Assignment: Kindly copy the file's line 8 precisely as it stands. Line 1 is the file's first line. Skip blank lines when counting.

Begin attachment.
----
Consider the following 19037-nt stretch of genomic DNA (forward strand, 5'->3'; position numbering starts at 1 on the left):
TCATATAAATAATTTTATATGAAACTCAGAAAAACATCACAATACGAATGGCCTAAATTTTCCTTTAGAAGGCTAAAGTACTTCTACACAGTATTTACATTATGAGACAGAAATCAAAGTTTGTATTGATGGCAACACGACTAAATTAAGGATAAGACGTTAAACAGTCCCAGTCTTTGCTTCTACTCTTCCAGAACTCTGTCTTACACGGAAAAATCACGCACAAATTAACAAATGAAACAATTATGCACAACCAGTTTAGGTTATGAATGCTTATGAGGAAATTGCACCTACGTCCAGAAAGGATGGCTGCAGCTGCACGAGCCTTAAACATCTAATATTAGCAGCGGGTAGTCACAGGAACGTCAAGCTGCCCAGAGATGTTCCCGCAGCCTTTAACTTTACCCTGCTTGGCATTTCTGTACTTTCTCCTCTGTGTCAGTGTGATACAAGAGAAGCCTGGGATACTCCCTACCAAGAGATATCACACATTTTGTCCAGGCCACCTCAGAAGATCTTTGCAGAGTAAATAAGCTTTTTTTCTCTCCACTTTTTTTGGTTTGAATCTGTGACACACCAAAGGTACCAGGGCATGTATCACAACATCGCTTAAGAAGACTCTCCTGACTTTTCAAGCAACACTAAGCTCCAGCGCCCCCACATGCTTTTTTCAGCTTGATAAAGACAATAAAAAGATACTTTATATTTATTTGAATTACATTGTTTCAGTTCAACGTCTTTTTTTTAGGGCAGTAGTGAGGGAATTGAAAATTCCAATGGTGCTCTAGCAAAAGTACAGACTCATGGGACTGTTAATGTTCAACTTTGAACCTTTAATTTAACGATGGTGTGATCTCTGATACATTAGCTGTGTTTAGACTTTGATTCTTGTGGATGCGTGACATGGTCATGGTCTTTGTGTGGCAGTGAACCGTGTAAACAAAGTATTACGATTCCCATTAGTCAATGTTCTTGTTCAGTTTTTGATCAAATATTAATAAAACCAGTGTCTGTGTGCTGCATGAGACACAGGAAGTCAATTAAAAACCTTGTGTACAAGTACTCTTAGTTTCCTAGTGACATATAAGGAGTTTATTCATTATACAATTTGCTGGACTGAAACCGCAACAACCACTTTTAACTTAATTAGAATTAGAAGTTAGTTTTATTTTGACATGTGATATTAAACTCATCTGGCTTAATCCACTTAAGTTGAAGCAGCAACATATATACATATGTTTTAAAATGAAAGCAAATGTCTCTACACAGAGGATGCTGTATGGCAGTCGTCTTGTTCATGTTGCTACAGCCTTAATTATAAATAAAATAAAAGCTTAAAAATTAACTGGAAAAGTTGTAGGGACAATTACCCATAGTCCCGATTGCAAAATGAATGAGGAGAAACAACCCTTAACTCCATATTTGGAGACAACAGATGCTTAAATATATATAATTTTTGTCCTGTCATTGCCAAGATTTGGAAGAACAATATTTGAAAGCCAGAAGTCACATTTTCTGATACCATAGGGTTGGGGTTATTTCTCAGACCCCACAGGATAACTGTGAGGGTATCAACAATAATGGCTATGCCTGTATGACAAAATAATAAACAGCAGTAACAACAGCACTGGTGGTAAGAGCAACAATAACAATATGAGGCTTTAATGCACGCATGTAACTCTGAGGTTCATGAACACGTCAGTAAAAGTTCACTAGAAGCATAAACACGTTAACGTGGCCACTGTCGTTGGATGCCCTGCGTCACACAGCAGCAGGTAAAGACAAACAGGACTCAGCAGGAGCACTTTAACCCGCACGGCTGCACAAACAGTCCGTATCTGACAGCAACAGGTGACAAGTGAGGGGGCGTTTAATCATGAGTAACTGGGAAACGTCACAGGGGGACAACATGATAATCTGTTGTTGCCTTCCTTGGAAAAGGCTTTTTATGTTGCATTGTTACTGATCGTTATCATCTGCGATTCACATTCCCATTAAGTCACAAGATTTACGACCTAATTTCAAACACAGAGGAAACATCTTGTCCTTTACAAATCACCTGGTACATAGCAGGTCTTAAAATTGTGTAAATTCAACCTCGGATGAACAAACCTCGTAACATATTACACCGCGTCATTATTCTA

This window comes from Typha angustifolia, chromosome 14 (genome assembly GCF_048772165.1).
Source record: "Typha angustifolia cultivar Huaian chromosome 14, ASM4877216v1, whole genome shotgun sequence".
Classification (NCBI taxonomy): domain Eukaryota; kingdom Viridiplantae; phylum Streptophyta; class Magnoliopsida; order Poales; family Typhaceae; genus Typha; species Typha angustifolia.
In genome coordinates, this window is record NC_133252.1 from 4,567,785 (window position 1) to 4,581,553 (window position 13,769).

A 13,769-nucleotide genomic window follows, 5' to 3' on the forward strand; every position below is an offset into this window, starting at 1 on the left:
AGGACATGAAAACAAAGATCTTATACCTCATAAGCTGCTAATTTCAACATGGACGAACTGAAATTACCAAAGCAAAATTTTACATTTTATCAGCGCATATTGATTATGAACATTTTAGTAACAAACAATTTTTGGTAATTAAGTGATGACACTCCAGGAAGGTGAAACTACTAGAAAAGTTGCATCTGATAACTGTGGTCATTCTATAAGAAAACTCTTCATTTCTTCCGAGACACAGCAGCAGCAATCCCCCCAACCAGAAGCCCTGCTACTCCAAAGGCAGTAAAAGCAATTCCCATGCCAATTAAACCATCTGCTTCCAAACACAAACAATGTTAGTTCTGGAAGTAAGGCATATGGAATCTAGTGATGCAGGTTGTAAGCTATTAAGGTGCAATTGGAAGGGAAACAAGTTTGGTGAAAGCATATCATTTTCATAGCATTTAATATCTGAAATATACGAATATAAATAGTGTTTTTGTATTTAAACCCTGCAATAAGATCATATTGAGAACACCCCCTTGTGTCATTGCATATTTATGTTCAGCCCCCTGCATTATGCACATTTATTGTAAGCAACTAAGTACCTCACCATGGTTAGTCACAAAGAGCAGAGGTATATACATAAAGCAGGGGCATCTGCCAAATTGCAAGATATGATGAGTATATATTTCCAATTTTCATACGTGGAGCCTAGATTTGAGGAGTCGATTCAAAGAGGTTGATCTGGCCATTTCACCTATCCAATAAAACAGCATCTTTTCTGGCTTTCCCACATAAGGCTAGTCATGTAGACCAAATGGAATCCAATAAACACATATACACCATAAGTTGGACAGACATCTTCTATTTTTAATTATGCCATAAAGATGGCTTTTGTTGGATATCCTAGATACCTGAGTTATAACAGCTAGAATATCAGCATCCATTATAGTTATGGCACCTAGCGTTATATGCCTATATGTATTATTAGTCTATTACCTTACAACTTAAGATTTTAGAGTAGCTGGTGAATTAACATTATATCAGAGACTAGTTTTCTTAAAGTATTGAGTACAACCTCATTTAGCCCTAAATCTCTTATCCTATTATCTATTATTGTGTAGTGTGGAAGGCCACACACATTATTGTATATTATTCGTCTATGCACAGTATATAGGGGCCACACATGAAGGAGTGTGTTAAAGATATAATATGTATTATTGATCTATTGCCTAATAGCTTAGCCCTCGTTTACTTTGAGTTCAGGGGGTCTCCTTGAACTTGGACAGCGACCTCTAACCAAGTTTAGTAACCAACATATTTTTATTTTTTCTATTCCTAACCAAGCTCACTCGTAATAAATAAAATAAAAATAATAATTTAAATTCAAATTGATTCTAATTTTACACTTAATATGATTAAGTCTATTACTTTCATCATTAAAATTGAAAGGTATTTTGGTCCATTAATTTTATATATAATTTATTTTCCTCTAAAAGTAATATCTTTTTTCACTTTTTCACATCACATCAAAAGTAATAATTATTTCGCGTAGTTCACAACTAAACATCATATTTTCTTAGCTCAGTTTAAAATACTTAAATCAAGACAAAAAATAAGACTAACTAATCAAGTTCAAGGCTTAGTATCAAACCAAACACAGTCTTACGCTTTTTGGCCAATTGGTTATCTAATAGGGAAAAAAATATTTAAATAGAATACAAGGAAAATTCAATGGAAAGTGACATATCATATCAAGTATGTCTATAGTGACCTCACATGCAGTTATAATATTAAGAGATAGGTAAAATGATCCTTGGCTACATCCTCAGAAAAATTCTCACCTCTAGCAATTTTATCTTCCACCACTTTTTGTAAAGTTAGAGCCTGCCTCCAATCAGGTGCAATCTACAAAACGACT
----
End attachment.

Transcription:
AGGACATGAAAACAAAGATCTTATACCTCATAAGCTGCTAATTTCAACATGGACGAACTGAAATTACCAAAGCAAAATTTTACATTTTATCAGCGCATATTGATTATGAACATTTTAGTAACAAACAATTTTTGGTAATTAAGTGATGACACTCCAGGAAGGTGAAACTACTAGAAAAGTTGCATCTGATAACTGTGGTCATTCTATAAGAAAACTCTTCATTTCTTCCGAGACACAGCAGCAGCAATCCCCCCAACCAGAAGCCCTGCTACTCCAAAGGCAGTAAAAGCAATTCCCATGCCAATTAAACCATCTGCTTCCAAACACAAACAATGTTAGTTCTGGAAGTAAGGCATATGGAATCTAGTGATGCAGGTTGTAAGCTATTAAGGTGCAATTGGAAGGGAAACAAGTTTGGTGAAAGCATATCATTTTCATAGCATTTAATATCTGAAATATACGAATATAAATAGTGTTTTTGTATTTAAACCCTGCAATAAGATCATATTGAGAACACCCCCTTGTGTCATTGCATATTTATGTTCAGCCCCCTGCATTATGCACATTTATTGTAAGCAACTAAGTACCTCACCATGGTTAGTCACAAAGAGCAGAGGTATATACATAAAGCAGGGGCATCTGCCAAATTGCAAGATATGATGAGTATATATTTCCAATTTTCATACGTGGAGCCTAGATTTGAGGAGTCGATTCAAAGAGGTTGATCTGGCCATTTCACCTATCCAATAAAACAGCATCTTTTCTGGCTTTCCCACATAAGGCTAGTCATGTAGACCAAATGGAATCCAATAAACACATATACACCATAAGTTGGACAGACATCTTCTATTTTTAATTATGCCATAAAGATGGCTTTTGTTGGATATCCTAGATACCTGAGTTATAACAGCTAGAATATCAGCATCCATTATAGTTATGGCACCTAGCGTTATATGCCTATATGTATTATTAGTCTATTACCTTACAACTTAAGATTTTAGAGTAGCTGGTGAATTAACATTATATCAGAGACTAGTTTTCTTAAAGTATTGAGTACAACCTCATTTAGCCCTAAATCTCTTATCCTATTATCTATTATTGTGTAGTGTGGAAGGCCACACACATTATTGTATATTATTCGTCTATGCACAGTATATAGGGGCCACACATGAAGGAGTGTGTTAAAGATATAATATGTATTATTGATCTATTGCCTAATAGCTTAGCCCTCGTTTACTTTGAGTTCAGGGGGTCTCCTTGAACTTGGACAGCGACCTCTAACCAAGTTTAGTAACCAACATATTTTTATTTTTTCTATTCCTAACCAAGCTCACTCGTAATAAATAAAATAAAAATAATAATTTAAATTCAAATTGATTCTAATTTTACACTTAATATGATTAAGTCTATTACTTTCATCATTAAAATTGAAAGGTATTTTGGTCCATTAATTTTATATATAATTTATTTTCCTCTAAAAGTAATATCTTTTTTCACTTTTTCACATCACATCAAAAGTAATAATTATTTCGCGTAGTTCACAACTAAACATCATATTTTCTTAGCTCAGTTTAAAATACTTAAATCAAGACAAAAAATAAGACTAACTAATCAAGTTCAAGGCTTAGTATCAAACCAAACACAGTCTTACGCTTTTTGGCCAATTGGTTATCTAATAGGGAAAAAAATATTTAAATAGAATACAAGGAAAATTCAATGGAAAGTGACATATCATATCAAGTATGTCTATAGTGACCTCACATGCAGTTATAATATTAAGAGATAGGTAAAATGATCCTTGGCTACATCCTCAGAAAAATTCTCACCTCTAGCAATTTTATCTTCCACCACTTTTTGTAAAGTTAGAGCCTGCCTCCAATCAGGTGCAATCTACAAAACGACT